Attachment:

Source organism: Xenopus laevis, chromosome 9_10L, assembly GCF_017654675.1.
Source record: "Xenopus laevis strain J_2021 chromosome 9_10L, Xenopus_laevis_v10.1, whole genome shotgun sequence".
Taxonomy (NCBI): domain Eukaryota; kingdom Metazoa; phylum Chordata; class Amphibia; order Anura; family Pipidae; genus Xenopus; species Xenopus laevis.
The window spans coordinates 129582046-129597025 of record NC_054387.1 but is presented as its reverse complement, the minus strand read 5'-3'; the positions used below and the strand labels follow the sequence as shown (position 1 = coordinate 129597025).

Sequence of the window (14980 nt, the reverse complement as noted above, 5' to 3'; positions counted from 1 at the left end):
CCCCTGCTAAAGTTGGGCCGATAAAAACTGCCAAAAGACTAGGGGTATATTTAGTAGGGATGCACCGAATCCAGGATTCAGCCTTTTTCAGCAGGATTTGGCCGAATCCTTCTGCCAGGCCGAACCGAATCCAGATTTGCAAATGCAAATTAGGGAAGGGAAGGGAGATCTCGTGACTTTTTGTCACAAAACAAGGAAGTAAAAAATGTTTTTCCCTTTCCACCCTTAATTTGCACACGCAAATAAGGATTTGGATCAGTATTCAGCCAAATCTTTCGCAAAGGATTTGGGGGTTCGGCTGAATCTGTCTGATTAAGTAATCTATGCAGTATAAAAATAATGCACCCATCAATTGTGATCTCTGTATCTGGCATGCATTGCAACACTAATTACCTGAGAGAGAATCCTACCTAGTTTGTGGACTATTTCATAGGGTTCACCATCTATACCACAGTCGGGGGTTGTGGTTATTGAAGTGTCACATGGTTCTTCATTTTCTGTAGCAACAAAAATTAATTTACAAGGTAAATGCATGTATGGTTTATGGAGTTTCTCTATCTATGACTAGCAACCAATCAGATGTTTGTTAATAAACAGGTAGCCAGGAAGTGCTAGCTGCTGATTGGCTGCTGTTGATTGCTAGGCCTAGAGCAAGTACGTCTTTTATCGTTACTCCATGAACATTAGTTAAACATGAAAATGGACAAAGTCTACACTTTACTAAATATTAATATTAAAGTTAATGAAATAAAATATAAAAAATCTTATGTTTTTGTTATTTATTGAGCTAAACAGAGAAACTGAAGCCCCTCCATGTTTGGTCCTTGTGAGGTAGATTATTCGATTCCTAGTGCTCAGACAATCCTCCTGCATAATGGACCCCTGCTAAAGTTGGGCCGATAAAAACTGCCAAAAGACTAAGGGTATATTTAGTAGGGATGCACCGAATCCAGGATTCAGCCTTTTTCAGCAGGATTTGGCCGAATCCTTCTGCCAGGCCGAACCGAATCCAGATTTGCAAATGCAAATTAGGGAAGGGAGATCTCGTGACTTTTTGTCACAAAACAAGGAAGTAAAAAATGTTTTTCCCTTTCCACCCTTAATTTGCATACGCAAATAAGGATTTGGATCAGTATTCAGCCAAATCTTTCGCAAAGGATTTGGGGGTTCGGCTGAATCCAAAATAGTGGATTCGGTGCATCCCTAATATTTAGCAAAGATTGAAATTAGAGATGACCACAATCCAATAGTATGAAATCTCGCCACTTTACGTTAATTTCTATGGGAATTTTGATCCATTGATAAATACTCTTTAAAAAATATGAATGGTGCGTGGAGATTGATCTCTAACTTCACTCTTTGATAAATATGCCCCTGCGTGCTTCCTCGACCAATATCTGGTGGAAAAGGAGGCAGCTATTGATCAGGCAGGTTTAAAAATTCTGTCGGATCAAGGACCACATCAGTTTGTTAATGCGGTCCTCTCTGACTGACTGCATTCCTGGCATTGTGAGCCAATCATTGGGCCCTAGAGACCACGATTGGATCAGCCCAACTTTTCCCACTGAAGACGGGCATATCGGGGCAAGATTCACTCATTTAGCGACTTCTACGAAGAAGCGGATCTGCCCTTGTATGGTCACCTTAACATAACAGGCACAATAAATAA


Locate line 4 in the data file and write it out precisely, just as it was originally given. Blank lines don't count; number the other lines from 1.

The window spans coordinates 129582046-129597025 of record NC_054387.1 but is presented as its reverse complement, the minus strand read 5'-3'; the positions used below and the strand labels follow the sequence as shown (position 1 = coordinate 129597025).